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Plasma N-terminal proBNP Concentrations and Patent Ductus Arteriosus in Preterm Babies

This study has been completed.
National Health Service, United Kingdom
Medical Research Council
Information provided by:
St George's, University of London Identifier:
First received: July 28, 2008
Last updated: September 17, 2009
Last verified: September 2009

Premature babies are affected by a condition known as "patent ductus arteriosus" in which the ductus arteriosus (a normal structure) fails to close after birth as it should. A very large ductus can put extra strain on the heart and lungs, making the baby's breathing dependent on a mechanical ventilator. Attending physicians can close the duct with medical\or surgical treatment but assessing whether this is justified can be difficult. The physician usually bases this decision on assessment of the baby's general condition and an ultrasound evaluation of the heart (called an "echocardiogram") but the last is particularly dependent on availability of skilled operators.

The investigators have examined whether blood levels of a hormone called B-type natriuretic peptide (Nt pro-BNP)in the first week of life predict the need to treat a ductus arteriosus. This hormone is produced by the heart if it is under strain. If the test is helpful it could reduce dependence of physicians on echocardiography by skilled operators.

Babies who were recruited had blood samples collected on days 1, 2, 3 and 7 for measurement of Nt pro-BNP. Each baby also had an echocardiogram performed between the fifth and seventh day of life. Decisions about treatment of the duct were made by attending physicians independent of the study. Physicians, investigators and echocardiographers were blinded to knowledge of the Nt pro-BNP concentration. Nt pro-BNP was also measured before and after treatment in all babies who had a PDA treated and echocardiography performed to confirm closure.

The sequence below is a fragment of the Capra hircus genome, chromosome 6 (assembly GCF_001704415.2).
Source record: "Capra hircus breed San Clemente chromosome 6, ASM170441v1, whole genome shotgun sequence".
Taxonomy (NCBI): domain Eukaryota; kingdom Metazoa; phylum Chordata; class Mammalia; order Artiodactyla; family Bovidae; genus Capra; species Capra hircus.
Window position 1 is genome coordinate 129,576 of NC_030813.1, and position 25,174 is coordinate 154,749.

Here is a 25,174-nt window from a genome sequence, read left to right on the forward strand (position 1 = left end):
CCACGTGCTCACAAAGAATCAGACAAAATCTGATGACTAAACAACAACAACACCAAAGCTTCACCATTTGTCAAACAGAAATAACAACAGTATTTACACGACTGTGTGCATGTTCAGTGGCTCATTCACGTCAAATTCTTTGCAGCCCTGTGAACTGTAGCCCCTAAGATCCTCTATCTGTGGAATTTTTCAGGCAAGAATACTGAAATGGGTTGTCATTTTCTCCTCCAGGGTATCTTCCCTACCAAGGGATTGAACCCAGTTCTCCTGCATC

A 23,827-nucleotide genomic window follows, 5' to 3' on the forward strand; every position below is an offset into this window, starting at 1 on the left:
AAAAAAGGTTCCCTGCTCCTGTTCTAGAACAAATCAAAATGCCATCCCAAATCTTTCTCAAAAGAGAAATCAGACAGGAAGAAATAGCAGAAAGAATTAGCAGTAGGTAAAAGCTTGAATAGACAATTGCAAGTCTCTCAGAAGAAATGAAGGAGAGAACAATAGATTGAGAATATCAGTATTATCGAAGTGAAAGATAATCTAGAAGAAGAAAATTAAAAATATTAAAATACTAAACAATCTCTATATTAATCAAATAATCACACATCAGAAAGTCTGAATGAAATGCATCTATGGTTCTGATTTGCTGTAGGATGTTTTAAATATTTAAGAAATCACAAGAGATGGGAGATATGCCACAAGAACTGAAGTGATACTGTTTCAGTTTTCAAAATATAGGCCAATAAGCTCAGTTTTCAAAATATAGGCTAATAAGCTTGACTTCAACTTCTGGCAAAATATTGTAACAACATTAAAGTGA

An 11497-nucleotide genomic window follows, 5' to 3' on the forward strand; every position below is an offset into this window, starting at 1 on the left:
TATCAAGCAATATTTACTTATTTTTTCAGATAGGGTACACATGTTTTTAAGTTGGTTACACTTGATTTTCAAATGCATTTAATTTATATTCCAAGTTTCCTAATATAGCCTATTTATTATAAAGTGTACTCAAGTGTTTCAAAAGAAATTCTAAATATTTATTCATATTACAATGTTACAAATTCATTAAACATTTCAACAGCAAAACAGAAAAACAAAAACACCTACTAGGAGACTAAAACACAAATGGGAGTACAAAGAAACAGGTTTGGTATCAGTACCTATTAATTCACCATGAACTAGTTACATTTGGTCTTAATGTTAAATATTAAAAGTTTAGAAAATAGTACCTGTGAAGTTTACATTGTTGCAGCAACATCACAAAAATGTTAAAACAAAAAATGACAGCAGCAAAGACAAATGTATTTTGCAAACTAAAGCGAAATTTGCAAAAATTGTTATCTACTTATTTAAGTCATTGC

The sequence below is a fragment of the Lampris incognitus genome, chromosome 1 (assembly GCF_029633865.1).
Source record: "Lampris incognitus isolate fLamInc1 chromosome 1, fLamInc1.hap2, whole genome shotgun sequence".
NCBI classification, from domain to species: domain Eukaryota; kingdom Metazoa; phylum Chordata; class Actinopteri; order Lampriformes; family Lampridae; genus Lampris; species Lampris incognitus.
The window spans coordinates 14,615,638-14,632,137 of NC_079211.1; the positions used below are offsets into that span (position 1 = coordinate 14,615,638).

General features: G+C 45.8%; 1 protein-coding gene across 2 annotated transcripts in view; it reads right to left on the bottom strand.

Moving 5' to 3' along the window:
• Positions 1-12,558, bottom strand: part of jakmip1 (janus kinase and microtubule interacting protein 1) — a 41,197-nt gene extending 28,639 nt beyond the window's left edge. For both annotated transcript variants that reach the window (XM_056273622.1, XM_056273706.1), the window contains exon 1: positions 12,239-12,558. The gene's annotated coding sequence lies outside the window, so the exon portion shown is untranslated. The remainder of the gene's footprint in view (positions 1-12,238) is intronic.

Receiver operating characteristics (ROC) curves were used to assess the predictive value of Nt pro-BNP for samples collected at each time point. The investigators also compared the Nt pro-BNP levels in samples collected before and after treatment to assess the usefulness of Nt pr-BNP as an indicator of duct closure.

Ductus Arteriosus, Patent

Study Type: Observational
Study Design: Observational Model: Cohort
Time Perspective: Prospective
Official Title: A Study of the Value of Plasma N-terminal proBNP Concentrations for Diagnosing Patent Ductus Arteriosus in Preterm Babies.

Resource links provided by NLM:

Further study details as provided by St George's, University of London:

Enrollment: 102
Study Start Date: May 2005
Study Completion Date: June 2007
Primary Completion Date: June 2007 (Final data collection date for primary outcome measure)
Treated PDA
Infants who had a PDA which the attending physicians treated medically or surgically.


Ages Eligible for Study:   Child, Adult, Senior
Sexes Eligible for Study:   All
Accepts Healthy Volunteers:   No
Sampling Method:   Non-Probability Sample
Study Population
Preterm infants in a tertiary level neonatal intensive care unit

Inclusion Criteria:

  • Preterm babies under 34-weeks gestation admitted to the neonatal intensive care unit

Exclusion Criteria:

  • Known structural heart abnormality other than PDA
  Contacts and Locations
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Please refer to this study by its identifier: NCT00725647

Sponsors and Collaborators
St George's, University of London
National Health Service, United Kingdom
Medical Research Council
Principal Investigator: Santhanakrishnan Ramakrishnan, MB MRCPCH St George's Healthcare NHS Trust
Study Director: Anthony F Williams, MB FRCPCH St George's, University of London
  More Information

Responsible Party: Dr Santhanakrishnan Ramakrishnan (Principal investigator), St George's Healthcare NHS Trust Identifier: NCT00725647     History of Changes
Other Study ID Numbers: 04/Q0803/98
Study First Received: July 28, 2008
Last Updated: September 17, 2009

Keywords provided by St George's, University of London:
N terminal B type natriuretic peptide
atrial natriuretic peptides
preterm infant

Additional relevant MeSH terms:
Ductus Arteriosus, Patent
Heart Defects, Congenital
Cardiovascular Abnormalities
Cardiovascular Diseases
Heart Diseases
Congenital Abnormalities processed this record on August 21, 2017